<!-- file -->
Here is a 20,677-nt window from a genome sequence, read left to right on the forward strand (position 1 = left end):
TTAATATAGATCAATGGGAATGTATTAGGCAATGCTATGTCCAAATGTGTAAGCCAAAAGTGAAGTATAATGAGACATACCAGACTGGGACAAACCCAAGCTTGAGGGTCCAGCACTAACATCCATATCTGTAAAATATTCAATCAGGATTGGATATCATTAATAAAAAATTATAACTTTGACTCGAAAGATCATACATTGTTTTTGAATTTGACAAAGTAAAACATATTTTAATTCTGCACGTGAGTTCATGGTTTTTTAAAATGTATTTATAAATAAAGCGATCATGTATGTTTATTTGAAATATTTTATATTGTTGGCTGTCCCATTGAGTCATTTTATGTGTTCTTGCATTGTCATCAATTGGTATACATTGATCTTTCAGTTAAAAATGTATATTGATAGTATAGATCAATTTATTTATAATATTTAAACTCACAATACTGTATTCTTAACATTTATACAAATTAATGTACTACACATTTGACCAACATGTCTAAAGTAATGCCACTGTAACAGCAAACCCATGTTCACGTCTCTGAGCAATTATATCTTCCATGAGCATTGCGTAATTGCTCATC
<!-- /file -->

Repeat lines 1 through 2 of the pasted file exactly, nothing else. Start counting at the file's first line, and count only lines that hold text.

Here is a 20,677-nt window from a genome sequence, read left to right on the forward strand (position 1 = left end):
TTAATATAGATCAATGGGAATGTATTAGGCAATGCTATGTCCAAATGTGTAAGCCAAAAGTGAAGTATAATGAGACATACCAGACTGGGACAAACCCAAGCTTGAGGGTCCAGCACTAACATCCATATCTGTAAAATATTCAATCAGGATTGGATATCATTAATAAAAAATTATAACTTTGACTCGAAAGATCATACATTGTTTTTGAATTTGACAAAGTAAAACATATTTTAATTCTGCACGTGAGTTCATGGTTTTTTAAAATGTATTTATAAATAAAGCGATCATGTATGTTTATTTGAAATATTTTATATTGTTGGCTGTCCCATTGAGTCATTTTATGTGTTCTTGCATTGTCATCAATTGGTATACATTGATCTTTCAGTTAAAAATGTATATTGATAGTATAGATCAATTTATTTATAATATTTAAACTCACAATACTGTATTCTTAACATTTATACAAATTAATGTACTACACATTTGACCAACATGTCTAAAGTAATGCCACTGTAACAGCAAACCCATGTTCACGTCTCTGAGCAATTATATCTTCCATGAGCATTGCGTAATTGCTCATC